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TAXPAYERS MAY STOP WOOING OF FRANCHISES

SOME FOOTBALL NOTES collected while wondering whatever happened to Roosevelt Leaks. . . .

The era of franchise free agency may be gearing down, judging by two recent elections in California.

Lionel Wilson, mayor of Oakland for 12 years, was forced into a three-man runoff by voters incensed at his aggressive role in setting up a $600 million sweetheart package to lure the Raiders back to his city. Wilson acknowledged that his Raider support hurt him at the polls.

In Irwindale, Calif., unknown Fred Barosa upset councilman Joseph Breceda, who supported an unsuccessful $110 million stadium bid to lure the Raiders. Al Davis, the Raider major domo, took $10 million of Irwindale's guaranteed money, nevertheless.

In another vote in California, the Los Angeles Coliseum was protected by a preservation law. That means it can't be ripped apart to suit the Raiders, at least without the approval of a state authority.

Davis now seems boxed in. There is a belief that the Raiders will play in Oakland this year, accepting an offer drastically scaled down to suit the mood of the voters.

In fact, Davis has agreed to a $1 surcharge on Raider tickets if he moves to Oakland. The surcharge will go toward the city's beleaguered schools.

Put the elections together with the intention of the NFL to expand by four teams in this decade and the overheated pursuit of existing franchises -- including the one which plays in Rich Stadium -- is cooled down decidedly. The politicians now understand there is peril in reckless pursuit of sports franchises.
When the Jim Kelly golf tournament was held at Brierwood two weeks ago, National Football League Properties had their man on hand, attempting to romance the star quarterbacks in the tourney to sign exclusive contracts, tying them to NFL Properties merchandising.

The league's merchandising arm expects to make $800 million in licensing fees this year. Recently, it began to send out advance royalty checks ranging from $20,000 to $120,000 to the league's top players.

Properties' rival in licensing merchandise is the NFL Players' Association. The decertified union has taken in about $4 million over the last few years through licensing, but the individual players never see a dime of it. That money is used to finance the association.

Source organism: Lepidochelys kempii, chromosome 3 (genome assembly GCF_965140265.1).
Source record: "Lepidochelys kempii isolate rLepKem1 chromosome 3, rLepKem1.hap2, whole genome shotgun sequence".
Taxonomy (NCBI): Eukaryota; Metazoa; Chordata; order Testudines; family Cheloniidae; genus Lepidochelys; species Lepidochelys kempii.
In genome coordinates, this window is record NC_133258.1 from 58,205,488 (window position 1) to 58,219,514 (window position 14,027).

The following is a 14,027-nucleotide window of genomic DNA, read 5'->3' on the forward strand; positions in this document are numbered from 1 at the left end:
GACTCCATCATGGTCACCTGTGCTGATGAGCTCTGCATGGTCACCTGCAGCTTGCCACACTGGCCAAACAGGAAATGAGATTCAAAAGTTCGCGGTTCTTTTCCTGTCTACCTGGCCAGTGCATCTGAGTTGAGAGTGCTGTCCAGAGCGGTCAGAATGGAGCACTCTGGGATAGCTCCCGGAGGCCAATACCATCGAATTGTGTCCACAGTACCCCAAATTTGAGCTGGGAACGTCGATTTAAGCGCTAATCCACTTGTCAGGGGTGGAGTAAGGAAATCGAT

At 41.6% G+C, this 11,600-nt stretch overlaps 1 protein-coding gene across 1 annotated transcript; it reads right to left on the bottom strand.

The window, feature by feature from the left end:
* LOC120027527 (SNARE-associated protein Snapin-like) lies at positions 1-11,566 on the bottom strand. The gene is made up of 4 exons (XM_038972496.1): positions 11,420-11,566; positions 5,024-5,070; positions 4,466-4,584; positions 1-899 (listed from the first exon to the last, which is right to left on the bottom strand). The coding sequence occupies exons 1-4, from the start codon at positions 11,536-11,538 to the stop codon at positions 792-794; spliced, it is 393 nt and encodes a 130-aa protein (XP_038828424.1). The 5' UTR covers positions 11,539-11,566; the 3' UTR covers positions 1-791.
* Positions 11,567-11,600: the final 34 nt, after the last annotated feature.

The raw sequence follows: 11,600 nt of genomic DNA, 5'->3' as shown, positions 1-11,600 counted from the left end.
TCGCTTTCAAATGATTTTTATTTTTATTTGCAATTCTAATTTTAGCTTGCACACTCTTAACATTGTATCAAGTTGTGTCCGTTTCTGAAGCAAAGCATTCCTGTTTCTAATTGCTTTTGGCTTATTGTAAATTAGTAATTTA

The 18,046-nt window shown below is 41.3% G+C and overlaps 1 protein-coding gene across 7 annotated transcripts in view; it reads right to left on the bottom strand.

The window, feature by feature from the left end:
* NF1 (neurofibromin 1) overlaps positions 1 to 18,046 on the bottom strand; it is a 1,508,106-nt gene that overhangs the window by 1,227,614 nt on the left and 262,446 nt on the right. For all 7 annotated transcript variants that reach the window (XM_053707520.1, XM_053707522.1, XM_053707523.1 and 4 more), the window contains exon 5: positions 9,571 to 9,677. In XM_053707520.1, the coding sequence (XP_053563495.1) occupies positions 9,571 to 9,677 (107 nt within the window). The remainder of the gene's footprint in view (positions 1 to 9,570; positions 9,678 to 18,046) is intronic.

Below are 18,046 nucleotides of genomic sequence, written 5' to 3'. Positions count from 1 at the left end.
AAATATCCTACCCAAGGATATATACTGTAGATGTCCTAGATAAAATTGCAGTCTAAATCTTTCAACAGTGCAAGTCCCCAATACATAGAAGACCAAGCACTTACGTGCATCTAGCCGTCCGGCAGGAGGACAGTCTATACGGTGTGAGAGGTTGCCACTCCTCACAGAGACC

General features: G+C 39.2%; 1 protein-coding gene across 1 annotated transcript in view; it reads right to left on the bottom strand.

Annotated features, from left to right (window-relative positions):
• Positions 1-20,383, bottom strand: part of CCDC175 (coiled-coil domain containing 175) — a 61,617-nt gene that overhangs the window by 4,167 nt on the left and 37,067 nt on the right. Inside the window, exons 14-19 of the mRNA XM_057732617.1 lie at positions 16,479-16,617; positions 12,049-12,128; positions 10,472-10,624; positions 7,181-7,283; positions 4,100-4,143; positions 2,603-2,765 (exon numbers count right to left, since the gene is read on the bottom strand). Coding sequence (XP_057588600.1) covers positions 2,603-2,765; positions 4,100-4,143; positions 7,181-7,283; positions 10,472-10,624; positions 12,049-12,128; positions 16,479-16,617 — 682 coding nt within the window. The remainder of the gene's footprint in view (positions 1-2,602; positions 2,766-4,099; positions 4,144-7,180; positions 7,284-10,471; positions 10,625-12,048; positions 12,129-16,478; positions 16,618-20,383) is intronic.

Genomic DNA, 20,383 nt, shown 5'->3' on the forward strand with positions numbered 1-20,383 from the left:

Jerry Rice and Roger Craig of the 49ers and Randall Cunningham of the Eagles already signed with Properties. Barry Sanders of Detroit received a $100,000 check pending his signing a contract.
The Green Bay Packers are instituting a tailgating policy that is sure to be observed with interest by other teams.

The Pack no longer will allow fans to enter parking lots as early as four hours before game time, the previous policy. They will not be allowed to linger in the parking lots indefinitely after the game either.

The moves are aimed at alcohol abuse and drunken driving.
You won't have Ben ("He was givin' him the business!") Dreith to kick around any longer. At least not so prominently.

Dreith, a referee in the NFL and before that the AFL for the last 30 seasons, has been demoted to line judge. So has Fred Wyant, another veteran referee.

Dreith is not going quietly. He publicly criticized the grading system and consistency of Art McNally, the league's retiring supervisor of officials, as well as other NFL policies.

Dreith also told Gordon Forbes of USA Today that "75 percent" of the NFL's officials are opposed to instant replay. In the past, Dreith and Wyant might have been dropped completely, but now there is a fear of age discrimination lawsuits.
There may be an interesting hassle coming between ESPN and the NFL.

The league, vigorously opposed to state lotteries involving football games, wants to end picking against the spread by forecasters on any NFL telecasts.

Picking against the spread is a staple of ESPN's Pete Axthelm on the cable network's pregame and post-game shows. Axthelm was the only major forecaster who even mentioned the spread last season.

ESPN paid heavily for telecast rights in the NFL's rich new contract. It may fight to make its own programming decisions.
The asking price on ex-Bill Greg Bell was marked down to a fourth-round draft choice, which is what the Raiders paid the Rams for him.
Just a few weeks ago, George Steinbrenner said Deion Sanders "will be the next Rickey Henderson."

Going into Tuesday's games, the Next Rickey was hitting .116 with six runs batted in, one stolen base and numerous adventures in the outfield. In other words, Neon Deion is playing baseball like a cornerback.

If he doesn't show up at the Atlanta Falcons' training camp by July 26, it will cost Sanders a huge rebate from his signing bonus to the football team.

Maybe Steinbrenner meant "the next Rex Hudler."

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